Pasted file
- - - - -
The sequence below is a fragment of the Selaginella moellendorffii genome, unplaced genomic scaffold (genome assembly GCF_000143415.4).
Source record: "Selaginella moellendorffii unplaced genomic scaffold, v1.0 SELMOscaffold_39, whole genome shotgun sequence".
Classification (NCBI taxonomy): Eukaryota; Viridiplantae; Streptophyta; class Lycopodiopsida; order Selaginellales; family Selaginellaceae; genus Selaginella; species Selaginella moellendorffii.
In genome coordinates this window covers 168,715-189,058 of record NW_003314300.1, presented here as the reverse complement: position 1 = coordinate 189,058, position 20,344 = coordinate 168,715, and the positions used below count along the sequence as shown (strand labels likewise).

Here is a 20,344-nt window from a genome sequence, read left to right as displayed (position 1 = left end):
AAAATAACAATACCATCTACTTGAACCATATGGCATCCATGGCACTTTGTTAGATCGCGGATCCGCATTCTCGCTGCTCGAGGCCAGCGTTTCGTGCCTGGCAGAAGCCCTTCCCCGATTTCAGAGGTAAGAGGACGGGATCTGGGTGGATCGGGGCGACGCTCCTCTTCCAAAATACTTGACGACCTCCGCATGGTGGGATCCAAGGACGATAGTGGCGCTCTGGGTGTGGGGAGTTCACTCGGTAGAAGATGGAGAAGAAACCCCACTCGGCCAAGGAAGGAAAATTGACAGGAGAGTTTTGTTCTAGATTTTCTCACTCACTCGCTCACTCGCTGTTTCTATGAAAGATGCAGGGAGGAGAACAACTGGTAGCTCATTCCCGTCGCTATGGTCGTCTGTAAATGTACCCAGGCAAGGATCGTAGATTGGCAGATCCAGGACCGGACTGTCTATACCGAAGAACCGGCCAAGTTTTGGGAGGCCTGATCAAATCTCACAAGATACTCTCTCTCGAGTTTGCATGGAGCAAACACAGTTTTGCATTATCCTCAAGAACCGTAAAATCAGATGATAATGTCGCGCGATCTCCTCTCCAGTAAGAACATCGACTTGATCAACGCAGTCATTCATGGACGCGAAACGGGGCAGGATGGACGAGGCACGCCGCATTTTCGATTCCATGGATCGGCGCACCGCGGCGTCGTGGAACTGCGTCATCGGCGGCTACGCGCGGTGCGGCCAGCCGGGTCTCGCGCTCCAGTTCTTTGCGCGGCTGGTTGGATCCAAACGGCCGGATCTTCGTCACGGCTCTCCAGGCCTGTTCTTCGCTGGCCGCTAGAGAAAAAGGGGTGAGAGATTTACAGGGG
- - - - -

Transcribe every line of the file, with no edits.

The sequence below is a fragment of the Selaginella moellendorffii genome, unplaced genomic scaffold (genome assembly GCF_000143415.4).
Source record: "Selaginella moellendorffii unplaced genomic scaffold, v1.0 SELMOscaffold_39, whole genome shotgun sequence".
Classification (NCBI taxonomy): Eukaryota; Viridiplantae; Streptophyta; class Lycopodiopsida; order Selaginellales; family Selaginellaceae; genus Selaginella; species Selaginella moellendorffii.
In genome coordinates this window covers 168,715-189,058 of record NW_003314300.1, presented here as the reverse complement: position 1 = coordinate 189,058, position 20,344 = coordinate 168,715, and the positions used below count along the sequence as shown (strand labels likewise).

Here is a 20,344-nt window from a genome sequence, read left to right as displayed (position 1 = left end):
AAAATAACAATACCATCTACTTGAACCATATGGCATCCATGGCACTTTGTTAGATCGCGGATCCGCATTCTCGCTGCTCGAGGCCAGCGTTTCGTGCCTGGCAGAAGCCCTTCCCCGATTTCAGAGGTAAGAGGACGGGATCTGGGTGGATCGGGGCGACGCTCCTCTTCCAAAATACTTGACGACCTCCGCATGGTGGGATCCAAGGACGATAGTGGCGCTCTGGGTGTGGGGAGTTCACTCGGTAGAAGATGGAGAAGAAACCCCACTCGGCCAAGGAAGGAAAATTGACAGGAGAGTTTTGTTCTAGATTTTCTCACTCACTCGCTCACTCGCTGTTTCTATGAAAGATGCAGGGAGGAGAACAACTGGTAGCTCATTCCCGTCGCTATGGTCGTCTGTAAATGTACCCAGGCAAGGATCGTAGATTGGCAGATCCAGGACCGGACTGTCTATACCGAAGAACCGGCCAAGTTTTGGGAGGCCTGATCAAATCTCACAAGATACTCTCTCTCGAGTTTGCATGGAGCAAACACAGTTTTGCATTATCCTCAAGAACCGTAAAATCAGATGATAATGTCGCGCGATCTCCTCTCCAGTAAGAACATCGACTTGATCAACGCAGTCATTCATGGACGCGAAACGGGGCAGGATGGACGAGGCACGCCGCATTTTCGATTCCATGGATCGGCGCACCGCGGCGTCGTGGAACTGCGTCATCGGCGGCTACGCGCGGTGCGGCCAGCCGGGTCTCGCGCTCCAGTTCTTTGCGCGGCTGGTTGGATCCAAACGGCCGGATCTTCGTCACGGCTCTCCAGGCCTGTTCTTCGCTGGCCGCTAGAGAAAAAGGGGTGAGAGATTTACAGGGG